A Taste of Honey &
The Sorcerer of the Wildeeps
Reviewed by Galen Strickland
A Taste of Honey is a finalist in the novella category for both the 2016 Nebula and 2017 Hugo awards. It was the third published story set within the same milieu, although I'm uncertain of the chronology of each. First came the 2013 short story Super Bass, available to read free at Tor.com. I just read it, and I think it may be set prior to A Taste of Honey, but I'm not sure, nor does it matter. It does establish one social convention that is mentioned again in Honey, that same-sex relationships are accepted in the kingdom of Daluz. "Super Bass" is set in Daluz, in the harbor town of Sea-John, while Honey takes place in the larger kingdom of Olorum, in which such relationships have to be kept hidden.
Aqib bmg Sadiqi is a fourth cousin to the Olorum royal family, son and heir to the Master of Beasts and Hunting. He cares for all the animals in the Menagerie, his favorite being a pet cheetah. Aqib has an older brother, who is a corporal in the Olorum army, but is considered the favorite son due to the fact he is more eligible to marry into a prestigious family, which would in turn raise the prospects of marriage for his younger sister. The story is told in a non-linear fashion, covering the eleven days of a whirlwind romance between Aqib and the Daluçan soldier Lucrio, whose regiment is on temporary assignment in Olorum. These scenes are interspersed with ones from later in Aqib's life, after he turned down Lucrio's offer to travel with him to Daluz, deciding instead to marry the Blessed Femysade, youngest and favorite daughter of His Holiest Majesty, King of Olorum. Or did he?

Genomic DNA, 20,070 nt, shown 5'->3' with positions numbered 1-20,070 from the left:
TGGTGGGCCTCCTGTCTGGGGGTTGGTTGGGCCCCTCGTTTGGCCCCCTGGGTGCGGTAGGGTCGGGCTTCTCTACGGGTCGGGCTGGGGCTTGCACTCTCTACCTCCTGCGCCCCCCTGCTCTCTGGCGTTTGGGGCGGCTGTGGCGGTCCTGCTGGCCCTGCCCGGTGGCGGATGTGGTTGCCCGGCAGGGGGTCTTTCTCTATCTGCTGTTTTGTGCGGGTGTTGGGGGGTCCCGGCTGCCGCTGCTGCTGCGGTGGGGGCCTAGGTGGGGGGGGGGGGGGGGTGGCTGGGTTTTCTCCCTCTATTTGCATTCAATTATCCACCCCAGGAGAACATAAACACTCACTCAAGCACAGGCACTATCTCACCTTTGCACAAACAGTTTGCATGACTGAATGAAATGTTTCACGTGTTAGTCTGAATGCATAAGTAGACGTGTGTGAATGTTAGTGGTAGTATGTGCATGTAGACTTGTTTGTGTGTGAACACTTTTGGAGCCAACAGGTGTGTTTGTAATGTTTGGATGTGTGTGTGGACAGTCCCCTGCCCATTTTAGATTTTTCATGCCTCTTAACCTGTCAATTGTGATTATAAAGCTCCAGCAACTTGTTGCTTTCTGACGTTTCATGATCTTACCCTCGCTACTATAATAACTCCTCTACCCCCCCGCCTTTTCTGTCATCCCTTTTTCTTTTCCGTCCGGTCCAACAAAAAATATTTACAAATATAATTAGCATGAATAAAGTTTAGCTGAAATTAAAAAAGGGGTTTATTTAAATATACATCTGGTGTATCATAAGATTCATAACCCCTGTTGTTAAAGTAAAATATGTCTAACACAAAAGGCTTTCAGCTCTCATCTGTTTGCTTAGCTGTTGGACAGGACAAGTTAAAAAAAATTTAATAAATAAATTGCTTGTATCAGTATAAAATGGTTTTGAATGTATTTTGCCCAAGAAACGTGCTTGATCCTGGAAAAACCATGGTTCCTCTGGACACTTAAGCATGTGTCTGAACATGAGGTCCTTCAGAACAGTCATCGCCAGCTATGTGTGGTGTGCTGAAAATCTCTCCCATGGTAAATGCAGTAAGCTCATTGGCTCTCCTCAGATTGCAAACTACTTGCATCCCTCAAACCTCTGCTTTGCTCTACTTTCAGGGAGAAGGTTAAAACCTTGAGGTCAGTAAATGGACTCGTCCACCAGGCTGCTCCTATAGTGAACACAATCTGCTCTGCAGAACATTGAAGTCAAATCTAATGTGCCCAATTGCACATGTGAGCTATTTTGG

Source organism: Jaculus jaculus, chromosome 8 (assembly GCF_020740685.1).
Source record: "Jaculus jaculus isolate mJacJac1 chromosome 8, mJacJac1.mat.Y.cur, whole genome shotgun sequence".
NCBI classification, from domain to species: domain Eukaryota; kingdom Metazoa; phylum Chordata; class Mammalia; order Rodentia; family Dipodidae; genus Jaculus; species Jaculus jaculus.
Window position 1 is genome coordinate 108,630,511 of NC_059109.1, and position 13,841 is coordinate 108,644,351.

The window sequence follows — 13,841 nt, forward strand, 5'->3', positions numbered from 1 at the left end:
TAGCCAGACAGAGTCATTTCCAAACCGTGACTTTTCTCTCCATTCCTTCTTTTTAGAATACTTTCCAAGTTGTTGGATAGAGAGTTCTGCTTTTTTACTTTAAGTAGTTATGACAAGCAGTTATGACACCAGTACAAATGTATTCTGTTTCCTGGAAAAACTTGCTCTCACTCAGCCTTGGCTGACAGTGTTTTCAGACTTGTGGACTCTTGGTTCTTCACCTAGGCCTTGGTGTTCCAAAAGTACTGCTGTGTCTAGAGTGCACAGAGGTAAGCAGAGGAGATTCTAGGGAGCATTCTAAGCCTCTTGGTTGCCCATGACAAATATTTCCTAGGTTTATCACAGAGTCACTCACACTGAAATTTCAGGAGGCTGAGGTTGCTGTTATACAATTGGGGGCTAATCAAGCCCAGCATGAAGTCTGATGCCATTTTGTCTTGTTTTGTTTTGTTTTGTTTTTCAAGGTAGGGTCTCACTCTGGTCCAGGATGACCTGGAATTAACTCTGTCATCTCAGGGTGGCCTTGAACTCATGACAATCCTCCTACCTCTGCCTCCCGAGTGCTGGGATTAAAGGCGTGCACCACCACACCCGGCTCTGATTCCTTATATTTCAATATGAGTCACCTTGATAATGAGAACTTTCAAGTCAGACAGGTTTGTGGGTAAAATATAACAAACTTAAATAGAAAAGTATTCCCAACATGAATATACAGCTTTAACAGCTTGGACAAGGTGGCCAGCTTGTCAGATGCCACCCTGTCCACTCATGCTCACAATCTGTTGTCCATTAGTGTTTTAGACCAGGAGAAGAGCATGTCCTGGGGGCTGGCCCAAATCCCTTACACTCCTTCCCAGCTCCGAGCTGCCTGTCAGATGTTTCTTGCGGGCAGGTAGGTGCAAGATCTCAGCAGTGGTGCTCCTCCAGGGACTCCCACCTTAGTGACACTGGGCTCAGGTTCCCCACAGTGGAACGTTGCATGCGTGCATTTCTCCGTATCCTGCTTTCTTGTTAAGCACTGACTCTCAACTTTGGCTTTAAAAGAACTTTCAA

I need to re-read this to be sure of what happened, what was real and what was only Aqib's dream. We read of his marriage to Femysade and the birth of their daughter Lucretia. Femysade later leaves her family for mathematical studies with god-like beings (aliens?), followed by Lucretia's maturation and independence in raising a child on her own without marriage. Throughout these segments, Aqib is haunted by dreams he cannot recall upon waking, of some event he thinks he should remember. There is a possibility that Femysade prompted her other-worldly patrons to excise the memory of Lucrio from Aqib's mind. Another reviewer seems convinced it is the marriage to Femysade that is the dream-like fabrication, and that Aqib did take Lucrio up on his offer. I'm not sure it matters either way for the enjoyment of the story, and perhaps Wilson intended it to be vague, to let the reader decide which future was right for Aqib. If I didn't have so many other things I need to read I'd dive back in now and see if I could spot clues I missed the first time, to determine which course was the correct one.
The prose is very lyrical, and Aqib is a fascinating character. He seemed genuinely in love with Lucrio, yet torn between his heart and his familial duties. In the later scenes he also seemed a devoted husband and loving father, leading me to conclude he was simply a good man, one who would have brought happiness to himself and others, no matter which road he walked. This one is recommended.